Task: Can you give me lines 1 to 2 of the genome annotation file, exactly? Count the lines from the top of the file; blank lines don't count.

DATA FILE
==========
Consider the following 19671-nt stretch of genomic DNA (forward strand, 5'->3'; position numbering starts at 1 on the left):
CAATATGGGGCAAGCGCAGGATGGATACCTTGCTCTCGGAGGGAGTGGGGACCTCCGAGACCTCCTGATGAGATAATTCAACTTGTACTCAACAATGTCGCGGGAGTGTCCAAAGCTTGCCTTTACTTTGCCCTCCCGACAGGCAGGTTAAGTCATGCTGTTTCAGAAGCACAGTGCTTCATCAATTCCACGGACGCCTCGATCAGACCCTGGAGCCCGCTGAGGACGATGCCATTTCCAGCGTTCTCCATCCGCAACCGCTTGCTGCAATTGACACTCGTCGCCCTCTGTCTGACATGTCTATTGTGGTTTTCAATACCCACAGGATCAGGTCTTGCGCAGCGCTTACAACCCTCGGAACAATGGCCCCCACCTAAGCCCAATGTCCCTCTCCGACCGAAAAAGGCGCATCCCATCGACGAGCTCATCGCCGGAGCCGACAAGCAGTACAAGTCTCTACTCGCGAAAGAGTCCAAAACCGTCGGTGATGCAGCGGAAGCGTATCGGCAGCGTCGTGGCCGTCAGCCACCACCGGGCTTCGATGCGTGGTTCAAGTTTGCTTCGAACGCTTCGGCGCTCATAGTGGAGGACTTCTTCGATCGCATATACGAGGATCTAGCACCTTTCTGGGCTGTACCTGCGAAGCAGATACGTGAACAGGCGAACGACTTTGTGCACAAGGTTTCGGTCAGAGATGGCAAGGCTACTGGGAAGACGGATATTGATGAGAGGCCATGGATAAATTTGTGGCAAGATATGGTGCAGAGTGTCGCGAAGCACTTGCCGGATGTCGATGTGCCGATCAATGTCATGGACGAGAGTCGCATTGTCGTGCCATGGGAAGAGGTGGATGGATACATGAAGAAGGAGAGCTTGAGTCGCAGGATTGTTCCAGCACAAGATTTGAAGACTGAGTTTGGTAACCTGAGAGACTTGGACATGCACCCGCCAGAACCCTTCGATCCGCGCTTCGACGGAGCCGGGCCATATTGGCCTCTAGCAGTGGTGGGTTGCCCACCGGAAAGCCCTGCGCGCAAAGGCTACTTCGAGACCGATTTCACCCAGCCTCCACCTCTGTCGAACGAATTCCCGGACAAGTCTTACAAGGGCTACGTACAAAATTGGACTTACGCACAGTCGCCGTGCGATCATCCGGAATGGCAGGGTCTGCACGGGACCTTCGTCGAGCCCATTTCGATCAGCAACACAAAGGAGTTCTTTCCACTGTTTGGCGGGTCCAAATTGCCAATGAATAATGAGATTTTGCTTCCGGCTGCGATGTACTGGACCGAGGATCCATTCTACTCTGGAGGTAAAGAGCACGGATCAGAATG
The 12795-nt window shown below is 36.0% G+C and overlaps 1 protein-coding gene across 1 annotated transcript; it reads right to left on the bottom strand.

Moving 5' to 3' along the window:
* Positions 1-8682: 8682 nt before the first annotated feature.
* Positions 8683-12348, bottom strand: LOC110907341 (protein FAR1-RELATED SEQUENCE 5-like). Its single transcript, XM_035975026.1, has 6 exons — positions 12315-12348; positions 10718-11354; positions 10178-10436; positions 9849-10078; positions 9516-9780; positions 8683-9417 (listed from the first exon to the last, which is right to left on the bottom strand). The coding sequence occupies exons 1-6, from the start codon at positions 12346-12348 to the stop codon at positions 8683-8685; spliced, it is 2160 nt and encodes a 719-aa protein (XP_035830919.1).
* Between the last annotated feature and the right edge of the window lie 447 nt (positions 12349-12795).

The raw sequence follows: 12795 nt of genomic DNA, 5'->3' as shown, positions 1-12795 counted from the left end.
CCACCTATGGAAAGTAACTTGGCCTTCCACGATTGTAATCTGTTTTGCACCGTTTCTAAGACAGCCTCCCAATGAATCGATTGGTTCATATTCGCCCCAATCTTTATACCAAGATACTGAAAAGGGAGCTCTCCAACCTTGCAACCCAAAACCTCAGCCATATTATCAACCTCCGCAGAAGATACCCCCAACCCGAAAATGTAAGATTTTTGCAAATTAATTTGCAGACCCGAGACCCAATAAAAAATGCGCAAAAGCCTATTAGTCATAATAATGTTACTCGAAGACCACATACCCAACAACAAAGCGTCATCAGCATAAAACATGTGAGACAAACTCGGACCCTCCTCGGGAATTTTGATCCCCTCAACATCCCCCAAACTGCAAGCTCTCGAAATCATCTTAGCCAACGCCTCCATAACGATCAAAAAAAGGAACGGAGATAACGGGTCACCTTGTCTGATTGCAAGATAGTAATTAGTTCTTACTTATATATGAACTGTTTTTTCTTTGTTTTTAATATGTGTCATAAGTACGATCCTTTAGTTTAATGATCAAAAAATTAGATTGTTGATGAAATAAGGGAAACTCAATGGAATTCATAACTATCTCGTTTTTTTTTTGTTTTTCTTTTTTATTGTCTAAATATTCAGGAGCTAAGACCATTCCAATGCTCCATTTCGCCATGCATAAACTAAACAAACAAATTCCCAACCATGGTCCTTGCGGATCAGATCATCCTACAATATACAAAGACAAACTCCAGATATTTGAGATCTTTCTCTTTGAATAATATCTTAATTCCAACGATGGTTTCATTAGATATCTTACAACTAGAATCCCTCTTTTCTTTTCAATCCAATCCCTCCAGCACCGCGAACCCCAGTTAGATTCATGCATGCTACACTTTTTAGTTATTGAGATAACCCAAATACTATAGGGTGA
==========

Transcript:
Consider the following 19671-nt stretch of genomic DNA (forward strand, 5'->3'; position numbering starts at 1 on the left):
CAATATGGGGCAAGCGCAGGATGGATACCTTGCTCTCGGAGGGAGTGGGGACCTCCGAGACCTCCTGATGAGATAATTCAACTTGTACTCAACAATGTCGCGGGAGTGTCCAAAGCTTGCCTTTACTTTGCCCTCCCGACAGGCAGGTTAAGTCATGCTGTTTCAGAAGCACAGTGCTTCATCAATTCCACGGACGCCTCGATCAGACCCTGGAGCCCGCTGAGGACGATGCCATTTCCAGCGTTCTCCATCCGCAACCGCTTGCTGCAATTGACACTCGTCGCCCTCTGTCTGACATGTCTATTGTGGTTTTCAATACCCACAGGATCAGGTCTTGCGCAGCGCTTACAACCCTCGGAACAATGGCCCCCACCTAAGCCCAATGTCCCTCTCCGACCGAAAAAGGCGCATCCCATCGACGAGCTCATCGCCGGAGCCGACAAGCAGTACAAGTCTCTACTCGCGAAAGAGTCCAAAACCGTCGGTGATGCAGCGGAAGCGTATCGGCAGCGTCGTGGCCGTCAGCCACCACCGGGCTTCGATGCGTGGTTCAAGTTTGCTTCGAACGCTTCGGCGCTCATAGTGGAGGACTTCTTCGATCGCATATACGAGGATCTAGCACCTTTCTGGGCTGTACCTGCGAAGCAGATACGTGAACAGGCGAACGACTTTGTGCACAAGGTTTCGGTCAGAGATGGCAAGGCTACTGGGAAGACGGATATTGATGAGAGGCCATGGATAAATTTGTGGCAAGATATGGTGCAGAGTGTCGCGAAGCACTTGCCGGATGTCGATGTGCCGATCAATGTCATGGACGAGAGTCGCATTGTCGTGCCATGGGAAGAGGTGGATGGATACATGAAGAAGGAGAGCTTGAGTCGCAGGATTGTTCCAGCACAAGATTTGAAGACTGAGTTTGGTAACCTGAGAGACTTGGACATGCACCCGCCAGAACCCTTCGATCCGCGCTTCGACGGAGCCGGGCCATATTGGCCTCTAGCAGTGGTGGGTTGCCCACCGGAAAGCCCTGCGCGCAAAGGCTACTTCGAGACCGATTTCACCCAGCCTCCACCTCTGTCGAACGAATTCCCGGACAAGTCTTACAAGGGCTACGTACAAAATTGGACTTACGCACAGTCGCCGTGCGATCATCCGGAATGGCAGGGTCTGCACGGGACCTTCGTCGAGCCCATTTCGATCAGCAACACAAAGGAGTTCTTTCCACTGTTTGGCGGGTCCAAATTGCCAATGAATAATGAGATTTTGCTTCCGGCTGCGATGTACTGGACCGAGGATCCATTCTACTCTGGAGGTAAAGAGCACGGATCAGAATG